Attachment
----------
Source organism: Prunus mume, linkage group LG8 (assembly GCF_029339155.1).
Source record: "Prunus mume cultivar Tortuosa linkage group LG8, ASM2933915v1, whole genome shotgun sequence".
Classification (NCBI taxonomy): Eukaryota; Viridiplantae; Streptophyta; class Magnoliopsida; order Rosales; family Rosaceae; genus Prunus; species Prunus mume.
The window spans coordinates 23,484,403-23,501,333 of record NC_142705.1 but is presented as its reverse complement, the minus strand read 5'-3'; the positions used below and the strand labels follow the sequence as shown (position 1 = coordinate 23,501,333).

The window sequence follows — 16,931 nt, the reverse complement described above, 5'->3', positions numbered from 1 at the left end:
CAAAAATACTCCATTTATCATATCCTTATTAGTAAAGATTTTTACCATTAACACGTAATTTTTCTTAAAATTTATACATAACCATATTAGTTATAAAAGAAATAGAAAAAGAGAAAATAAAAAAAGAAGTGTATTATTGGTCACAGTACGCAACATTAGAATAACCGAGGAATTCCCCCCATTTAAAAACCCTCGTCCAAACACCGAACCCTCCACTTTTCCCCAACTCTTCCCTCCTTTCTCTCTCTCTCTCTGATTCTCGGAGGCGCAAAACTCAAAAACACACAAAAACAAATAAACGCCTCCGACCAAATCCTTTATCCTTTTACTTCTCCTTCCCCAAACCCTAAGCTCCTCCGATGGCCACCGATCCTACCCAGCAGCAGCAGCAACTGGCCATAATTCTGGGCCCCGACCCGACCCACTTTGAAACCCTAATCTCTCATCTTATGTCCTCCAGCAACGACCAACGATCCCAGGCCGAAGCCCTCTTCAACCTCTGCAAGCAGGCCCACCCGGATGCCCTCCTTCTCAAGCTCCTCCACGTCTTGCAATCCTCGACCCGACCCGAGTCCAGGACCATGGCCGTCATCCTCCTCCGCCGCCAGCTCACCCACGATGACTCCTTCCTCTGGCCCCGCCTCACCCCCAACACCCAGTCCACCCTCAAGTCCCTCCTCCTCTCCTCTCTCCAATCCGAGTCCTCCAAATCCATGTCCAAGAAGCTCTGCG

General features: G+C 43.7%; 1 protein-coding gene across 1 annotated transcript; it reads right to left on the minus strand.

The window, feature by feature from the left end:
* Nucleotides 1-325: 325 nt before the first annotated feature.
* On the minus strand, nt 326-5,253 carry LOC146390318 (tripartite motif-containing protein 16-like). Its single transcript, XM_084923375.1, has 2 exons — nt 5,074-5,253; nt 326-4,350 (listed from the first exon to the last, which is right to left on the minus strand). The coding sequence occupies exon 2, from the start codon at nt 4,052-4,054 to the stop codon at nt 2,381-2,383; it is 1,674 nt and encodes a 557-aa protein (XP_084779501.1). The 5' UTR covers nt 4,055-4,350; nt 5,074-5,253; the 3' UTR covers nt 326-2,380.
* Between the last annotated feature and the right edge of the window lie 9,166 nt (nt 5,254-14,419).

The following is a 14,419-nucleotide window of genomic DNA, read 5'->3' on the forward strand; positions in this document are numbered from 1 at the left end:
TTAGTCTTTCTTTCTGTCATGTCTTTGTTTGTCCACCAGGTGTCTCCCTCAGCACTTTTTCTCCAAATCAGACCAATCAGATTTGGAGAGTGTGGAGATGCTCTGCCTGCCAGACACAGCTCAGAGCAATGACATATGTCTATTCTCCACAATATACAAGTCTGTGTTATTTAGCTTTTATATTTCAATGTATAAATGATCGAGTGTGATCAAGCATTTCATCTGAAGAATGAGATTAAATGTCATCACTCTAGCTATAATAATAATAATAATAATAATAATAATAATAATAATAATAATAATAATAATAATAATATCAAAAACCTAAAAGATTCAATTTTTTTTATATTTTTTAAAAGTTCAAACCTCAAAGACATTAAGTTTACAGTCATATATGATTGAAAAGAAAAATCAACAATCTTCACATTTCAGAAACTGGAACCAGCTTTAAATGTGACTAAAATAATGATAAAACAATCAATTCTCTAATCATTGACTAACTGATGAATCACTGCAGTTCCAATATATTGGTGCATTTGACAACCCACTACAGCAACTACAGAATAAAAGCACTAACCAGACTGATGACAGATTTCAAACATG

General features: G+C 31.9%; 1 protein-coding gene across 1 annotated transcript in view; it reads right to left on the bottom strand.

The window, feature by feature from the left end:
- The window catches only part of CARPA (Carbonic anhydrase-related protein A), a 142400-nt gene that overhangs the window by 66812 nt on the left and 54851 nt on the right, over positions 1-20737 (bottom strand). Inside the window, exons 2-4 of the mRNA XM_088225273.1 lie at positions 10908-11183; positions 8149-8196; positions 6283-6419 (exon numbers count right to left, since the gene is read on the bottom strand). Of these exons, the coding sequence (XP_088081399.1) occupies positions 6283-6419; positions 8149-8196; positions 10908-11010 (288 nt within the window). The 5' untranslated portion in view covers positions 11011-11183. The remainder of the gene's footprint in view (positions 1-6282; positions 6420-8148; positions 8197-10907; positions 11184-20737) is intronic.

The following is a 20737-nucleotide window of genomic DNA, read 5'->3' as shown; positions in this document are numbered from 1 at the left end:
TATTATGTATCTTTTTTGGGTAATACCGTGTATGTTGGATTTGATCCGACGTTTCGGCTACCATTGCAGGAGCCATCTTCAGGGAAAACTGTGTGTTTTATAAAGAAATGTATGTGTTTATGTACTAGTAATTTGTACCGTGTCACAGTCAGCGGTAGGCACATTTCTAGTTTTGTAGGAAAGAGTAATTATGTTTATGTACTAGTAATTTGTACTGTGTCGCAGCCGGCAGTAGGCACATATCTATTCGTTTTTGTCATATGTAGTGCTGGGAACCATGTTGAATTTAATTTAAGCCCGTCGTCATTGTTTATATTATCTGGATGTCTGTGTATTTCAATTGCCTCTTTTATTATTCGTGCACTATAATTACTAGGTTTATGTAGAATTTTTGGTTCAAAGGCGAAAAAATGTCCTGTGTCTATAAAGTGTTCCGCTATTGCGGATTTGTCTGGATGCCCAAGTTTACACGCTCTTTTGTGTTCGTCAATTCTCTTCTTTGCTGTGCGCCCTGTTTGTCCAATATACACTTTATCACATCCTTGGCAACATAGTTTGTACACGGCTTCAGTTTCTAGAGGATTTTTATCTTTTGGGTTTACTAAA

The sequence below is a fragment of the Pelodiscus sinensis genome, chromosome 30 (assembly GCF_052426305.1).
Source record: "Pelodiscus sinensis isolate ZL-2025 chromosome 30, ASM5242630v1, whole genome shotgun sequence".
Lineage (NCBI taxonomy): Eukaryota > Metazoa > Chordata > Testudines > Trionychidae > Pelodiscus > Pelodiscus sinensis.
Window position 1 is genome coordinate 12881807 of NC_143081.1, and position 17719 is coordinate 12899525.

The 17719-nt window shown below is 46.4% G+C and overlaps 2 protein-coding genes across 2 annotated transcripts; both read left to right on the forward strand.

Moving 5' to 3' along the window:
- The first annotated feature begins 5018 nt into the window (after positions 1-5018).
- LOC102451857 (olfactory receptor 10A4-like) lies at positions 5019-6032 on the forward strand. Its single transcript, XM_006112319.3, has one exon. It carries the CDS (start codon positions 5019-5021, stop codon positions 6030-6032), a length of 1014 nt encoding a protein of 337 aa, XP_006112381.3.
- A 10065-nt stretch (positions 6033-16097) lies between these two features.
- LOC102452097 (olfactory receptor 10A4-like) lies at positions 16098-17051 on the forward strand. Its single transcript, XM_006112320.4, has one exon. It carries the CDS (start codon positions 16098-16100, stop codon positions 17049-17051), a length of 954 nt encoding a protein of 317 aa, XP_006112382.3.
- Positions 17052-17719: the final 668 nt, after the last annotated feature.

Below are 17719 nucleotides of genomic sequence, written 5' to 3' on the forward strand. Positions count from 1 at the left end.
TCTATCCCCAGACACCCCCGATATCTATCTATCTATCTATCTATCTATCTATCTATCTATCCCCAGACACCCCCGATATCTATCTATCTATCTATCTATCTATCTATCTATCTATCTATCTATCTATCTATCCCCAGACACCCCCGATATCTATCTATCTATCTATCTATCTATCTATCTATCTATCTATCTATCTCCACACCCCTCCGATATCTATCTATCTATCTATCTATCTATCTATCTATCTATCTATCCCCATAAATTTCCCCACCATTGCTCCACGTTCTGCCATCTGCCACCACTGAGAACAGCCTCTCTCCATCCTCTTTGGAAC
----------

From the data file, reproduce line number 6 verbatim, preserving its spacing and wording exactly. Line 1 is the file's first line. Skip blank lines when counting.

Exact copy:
CAAAAATACTCCATTTATCATATCCTTATTAGTAAAGATTTTTACCATTAACACGTAATTTTTCTTAAAATTTATACATAACCATATTAGTTATAAAAGAAATAGAAAAAGAGAAAATAAAAAAAGAAGTGTATTATTGGTCACAGTACGCAACATTAGAATAACCGAGGAATTCCCCCCATTTAAAAACCCTCGTCCAAACACCGAACCCTCCACTTTTCCCCAACTCTTCCCTCCTTTCTCTCTCTCTCTCTGATTCTCGGAGGCGCAAAACTCAAAAACACACAAAAACAAATAAACGCCTCCGACCAAATCCTTTATCCTTTTACTTCTCCTTCCCCAAACCCTAAGCTCCTCCGATGGCCACCGATCCTACCCAGCAGCAGCAGCAACTGGCCATAATTCTGGGCCCCGACCCGACCCACTTTGAAACCCTAATCTCTCATCTTATGTCCTCCAGCAACGACCAACGATCCCAGGCCGAAGCCCTCTTCAACCTCTGCAAGCAGGCCCACCCGGATGCCCTCCTTCTCAAGCTCCTCCACGTCTTGCAATCCTCGACCCGACCCGAGTCCAGGACCATGGCCGTCATCCTCCTCCGCCGCCAGCTCACCCACGATGACTCCTTCCTCTGGCCCCGCCTCACCCCCAACACCCAGTCCACCCTCAAGTCCCTCCTCCTCTCCTCTCTCCAATCCGAGTCCTCCAAATCCATGTCCAAGAAGCTCTGCG